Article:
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L, M and N are the second fundamental coefficients, and E, F and G are the first fundamental coefficients.

Since $\kappa~d\vec r+d\vec N$ is perpendicular to both $\vec r_1$ and $\vec r_2$ I can say that it is along normal to the tangent plane at that point since $\vec r_1$ and $\vec r_2$ are the basis for the tangent plane.

As is given in the book that it lies in the tangent plane it has to be a zero vector since it can't be both normal and tangential to the surface.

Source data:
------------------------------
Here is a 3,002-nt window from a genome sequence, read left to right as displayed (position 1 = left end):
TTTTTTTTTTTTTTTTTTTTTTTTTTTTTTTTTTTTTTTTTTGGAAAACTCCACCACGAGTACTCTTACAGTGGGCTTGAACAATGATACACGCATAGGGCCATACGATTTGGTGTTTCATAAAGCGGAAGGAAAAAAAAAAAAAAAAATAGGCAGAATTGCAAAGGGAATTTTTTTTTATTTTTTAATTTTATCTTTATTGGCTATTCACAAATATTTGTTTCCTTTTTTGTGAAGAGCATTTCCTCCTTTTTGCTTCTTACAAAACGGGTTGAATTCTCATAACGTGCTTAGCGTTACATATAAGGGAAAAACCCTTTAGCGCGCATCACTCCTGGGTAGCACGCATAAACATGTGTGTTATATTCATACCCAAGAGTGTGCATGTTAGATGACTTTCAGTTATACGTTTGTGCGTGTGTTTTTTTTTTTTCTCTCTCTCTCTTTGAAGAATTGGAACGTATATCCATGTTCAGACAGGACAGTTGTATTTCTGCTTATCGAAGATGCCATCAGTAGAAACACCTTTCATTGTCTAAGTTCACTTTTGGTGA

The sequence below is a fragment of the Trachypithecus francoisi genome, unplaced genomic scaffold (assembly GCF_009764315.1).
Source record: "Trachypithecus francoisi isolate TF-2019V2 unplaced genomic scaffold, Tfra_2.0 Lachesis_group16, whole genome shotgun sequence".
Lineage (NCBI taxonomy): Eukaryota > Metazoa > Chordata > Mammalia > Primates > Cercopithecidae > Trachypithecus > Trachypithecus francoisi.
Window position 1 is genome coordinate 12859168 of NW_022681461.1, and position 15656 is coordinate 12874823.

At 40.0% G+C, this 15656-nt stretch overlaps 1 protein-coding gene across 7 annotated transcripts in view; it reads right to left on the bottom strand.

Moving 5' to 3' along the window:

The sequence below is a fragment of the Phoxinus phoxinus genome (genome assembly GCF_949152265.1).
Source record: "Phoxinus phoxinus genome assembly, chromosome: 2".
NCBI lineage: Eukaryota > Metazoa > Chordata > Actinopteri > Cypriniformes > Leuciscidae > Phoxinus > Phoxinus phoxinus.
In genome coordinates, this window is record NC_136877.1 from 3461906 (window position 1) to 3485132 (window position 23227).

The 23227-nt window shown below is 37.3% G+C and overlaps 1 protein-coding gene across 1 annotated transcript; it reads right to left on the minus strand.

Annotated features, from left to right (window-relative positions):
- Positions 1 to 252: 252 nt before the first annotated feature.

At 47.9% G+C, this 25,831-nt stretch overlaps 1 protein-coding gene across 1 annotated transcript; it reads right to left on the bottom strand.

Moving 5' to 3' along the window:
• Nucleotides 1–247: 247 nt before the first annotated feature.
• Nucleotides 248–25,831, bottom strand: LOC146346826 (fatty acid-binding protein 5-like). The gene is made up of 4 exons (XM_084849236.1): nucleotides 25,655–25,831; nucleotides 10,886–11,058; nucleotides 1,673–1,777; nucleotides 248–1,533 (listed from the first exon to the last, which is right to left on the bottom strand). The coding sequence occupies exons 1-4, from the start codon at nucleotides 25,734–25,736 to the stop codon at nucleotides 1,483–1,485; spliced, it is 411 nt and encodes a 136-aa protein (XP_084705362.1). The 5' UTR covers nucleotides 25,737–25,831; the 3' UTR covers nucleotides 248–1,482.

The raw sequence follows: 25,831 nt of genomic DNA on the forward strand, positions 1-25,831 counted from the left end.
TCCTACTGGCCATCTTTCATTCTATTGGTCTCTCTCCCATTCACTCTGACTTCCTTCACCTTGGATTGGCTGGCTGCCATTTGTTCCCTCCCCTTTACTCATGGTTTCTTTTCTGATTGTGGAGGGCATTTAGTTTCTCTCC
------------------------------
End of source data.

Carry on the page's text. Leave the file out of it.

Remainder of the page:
I have a problem with the statement that it lies in the tangent plane.

$d\vec r=du~\vec r_1+dv~\vec r_2$, so $d\vec r$ lies in the tangent plane. Now, the vector $\kappa~d\vec r+d\vec N$ will also lie in the tangent plane if $d\vec N$ lies in the tangent plane. How can I prove that $d\vec N$ lies in the tangent plane?


1 Answer 1


$\vec N\cdot \vec N = 1$, so $2d\vec N\cdot\vec N = 0$.

  • 1
    $\begingroup$ I apologize for my lazy review, I admit I was not careful on this one. Indeed, there is no issue. $\endgroup$
    – Suzet
    Commented Sep 5, 2018 at 19:05

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